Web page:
Vermont Center for Ecostudies

Just about a mile as the crow (or cardinal, or chickadee) flies from the Connecticut River’s western bank in Norwich, Vermont, sits a nondescript building that houses one of the most effective wildlife conservation organizations in the Northeast that
you’ve probably never heard of: the Vermont Center for Ecostudies (VCE).

A Rude Awakening and Call to Action

This fall, scientists at the Cornell Lab of Ornithology spearheaded a sobering report, “Decline of the North American Avifauna,” Science, DOI: 10.1126/science.aaw1313 (2019), that forces us to moderate our pride in environmental regulations at home.

Where Have All the Birds Gone?

A recent study by Cornell University found that there are nearly 30 percent fewer birds in North America than there were in 1970

Meeting of the Waters

he tranquility and stunning grandeur of the Connecticut River inspires poets, artists, and musicians. It also attracts picnickers, boaters, and tourists seeking fun and adventure. Like all rivers, however, the Connecticut River is influenced by forces of gravity that move water from source to terminus, or in this case, the half mile of vertical drop from Canada to the River’s mouth at Long Island Sound.

Reclaiming the Marsh

A few miles upstream from where the Connecticut River merges with Long Island Sound is Lord Cove Preserve, a picturesque tidal marsh enjoyed by many outdoor enthusiasts. Kayakers and canoeists call Lord Cove a “corn maze on water,” marveling at its five miles of narrow, looping waterways.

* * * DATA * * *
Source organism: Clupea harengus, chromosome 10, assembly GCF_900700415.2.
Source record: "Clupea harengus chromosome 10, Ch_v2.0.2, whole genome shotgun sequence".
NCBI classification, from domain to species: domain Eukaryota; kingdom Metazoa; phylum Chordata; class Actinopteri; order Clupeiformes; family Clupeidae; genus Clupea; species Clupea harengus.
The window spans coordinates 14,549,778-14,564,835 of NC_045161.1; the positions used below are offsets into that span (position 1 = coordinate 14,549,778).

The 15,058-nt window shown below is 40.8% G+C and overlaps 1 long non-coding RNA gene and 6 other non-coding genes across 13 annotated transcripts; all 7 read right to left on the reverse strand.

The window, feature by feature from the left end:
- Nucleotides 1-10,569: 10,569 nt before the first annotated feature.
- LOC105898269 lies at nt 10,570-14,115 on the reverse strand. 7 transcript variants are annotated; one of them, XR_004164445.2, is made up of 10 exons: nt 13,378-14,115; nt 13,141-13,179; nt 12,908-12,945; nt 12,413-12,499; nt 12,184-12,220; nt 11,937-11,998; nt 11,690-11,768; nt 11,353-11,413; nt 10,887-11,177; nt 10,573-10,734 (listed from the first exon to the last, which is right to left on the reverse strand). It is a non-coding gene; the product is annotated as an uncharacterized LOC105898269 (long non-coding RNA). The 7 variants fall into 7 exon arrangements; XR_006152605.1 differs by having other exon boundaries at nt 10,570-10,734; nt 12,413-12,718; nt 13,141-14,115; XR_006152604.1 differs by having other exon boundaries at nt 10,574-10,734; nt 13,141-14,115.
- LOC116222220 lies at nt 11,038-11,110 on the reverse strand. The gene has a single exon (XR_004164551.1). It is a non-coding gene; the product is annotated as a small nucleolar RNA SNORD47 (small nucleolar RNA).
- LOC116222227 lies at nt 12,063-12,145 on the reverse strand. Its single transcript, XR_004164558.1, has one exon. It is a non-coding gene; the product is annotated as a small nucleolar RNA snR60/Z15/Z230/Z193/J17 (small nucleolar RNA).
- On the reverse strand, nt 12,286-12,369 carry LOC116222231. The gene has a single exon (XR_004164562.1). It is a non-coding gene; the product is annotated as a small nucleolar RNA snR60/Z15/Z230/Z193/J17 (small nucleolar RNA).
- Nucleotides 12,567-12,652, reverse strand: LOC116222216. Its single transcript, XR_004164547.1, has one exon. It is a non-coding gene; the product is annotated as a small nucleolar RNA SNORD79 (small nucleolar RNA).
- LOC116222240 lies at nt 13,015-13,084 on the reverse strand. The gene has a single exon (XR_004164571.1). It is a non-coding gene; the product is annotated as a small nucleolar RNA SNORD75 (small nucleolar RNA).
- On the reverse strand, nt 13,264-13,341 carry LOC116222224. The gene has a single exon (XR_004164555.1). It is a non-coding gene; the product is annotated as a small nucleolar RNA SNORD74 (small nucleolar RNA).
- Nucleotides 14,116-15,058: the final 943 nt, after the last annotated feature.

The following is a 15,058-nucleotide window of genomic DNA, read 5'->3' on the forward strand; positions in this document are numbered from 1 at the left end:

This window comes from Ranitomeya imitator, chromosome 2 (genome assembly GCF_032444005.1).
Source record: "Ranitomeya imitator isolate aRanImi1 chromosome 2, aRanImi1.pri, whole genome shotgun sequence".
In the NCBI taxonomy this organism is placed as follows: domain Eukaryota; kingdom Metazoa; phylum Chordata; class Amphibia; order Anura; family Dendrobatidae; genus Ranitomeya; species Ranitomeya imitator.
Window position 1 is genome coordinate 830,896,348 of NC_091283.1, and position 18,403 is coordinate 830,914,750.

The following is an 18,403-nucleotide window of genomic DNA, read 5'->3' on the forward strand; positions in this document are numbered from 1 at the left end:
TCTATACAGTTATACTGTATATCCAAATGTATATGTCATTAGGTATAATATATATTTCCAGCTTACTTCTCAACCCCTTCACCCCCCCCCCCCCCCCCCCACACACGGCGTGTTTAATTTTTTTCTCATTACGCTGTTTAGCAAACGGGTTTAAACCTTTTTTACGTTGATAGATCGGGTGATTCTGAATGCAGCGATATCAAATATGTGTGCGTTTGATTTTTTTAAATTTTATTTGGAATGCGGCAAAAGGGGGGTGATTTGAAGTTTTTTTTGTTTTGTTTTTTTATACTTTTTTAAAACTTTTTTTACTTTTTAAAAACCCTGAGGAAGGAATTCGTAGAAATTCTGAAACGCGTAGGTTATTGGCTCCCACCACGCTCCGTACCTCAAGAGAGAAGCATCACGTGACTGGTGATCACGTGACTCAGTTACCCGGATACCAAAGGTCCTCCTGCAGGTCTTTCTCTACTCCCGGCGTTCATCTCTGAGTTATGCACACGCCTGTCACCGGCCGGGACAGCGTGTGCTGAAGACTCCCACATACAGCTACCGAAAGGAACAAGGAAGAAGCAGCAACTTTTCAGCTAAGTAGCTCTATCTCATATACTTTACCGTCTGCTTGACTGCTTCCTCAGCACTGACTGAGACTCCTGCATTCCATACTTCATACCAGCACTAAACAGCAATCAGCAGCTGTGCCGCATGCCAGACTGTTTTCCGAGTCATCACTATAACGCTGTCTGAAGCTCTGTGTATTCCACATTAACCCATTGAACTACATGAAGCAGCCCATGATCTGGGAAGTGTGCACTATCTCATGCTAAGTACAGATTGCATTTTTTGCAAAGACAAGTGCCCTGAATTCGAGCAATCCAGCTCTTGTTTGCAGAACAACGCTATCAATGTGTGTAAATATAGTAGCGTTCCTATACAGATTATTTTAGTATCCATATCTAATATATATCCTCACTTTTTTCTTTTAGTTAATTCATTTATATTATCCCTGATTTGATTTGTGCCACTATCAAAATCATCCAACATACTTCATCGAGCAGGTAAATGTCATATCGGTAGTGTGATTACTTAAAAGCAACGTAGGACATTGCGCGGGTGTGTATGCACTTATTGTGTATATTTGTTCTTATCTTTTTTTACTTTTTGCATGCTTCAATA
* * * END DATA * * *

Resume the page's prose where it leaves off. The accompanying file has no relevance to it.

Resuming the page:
On a hot weekend in July, we headed out on the Connecticut River for a wildlife safari. We weren’t aiming to see osprey, swallows, bald eagles, or turtles, though we saw plenty of those. Instead, we were on the hunt for the River’s smallest inhabitants… its microbial wildlife. The presence of such wildlife can be an indicator of the health of a river.

The Estuary’s Most [un]Wanted Plant is Under Water

The aquatic plant known as Trapa natans has the unfortunate common name of water chestnut, leading people who are first hearing about it to think that it may well be a bonus source of that good appetizer, with a strip of bacon wrapped around it.

A Treasured Refuge Becomes Permanently Protected

Alongside the Connecticut River, just a few miles south of Springfield, Massachusetts, is a 371-acre environmental success story, a jewel of a refuge, called the Fannie Stebbins Memorial Wildlife Refuge that will be a safe-haven for wildlife for generations to come.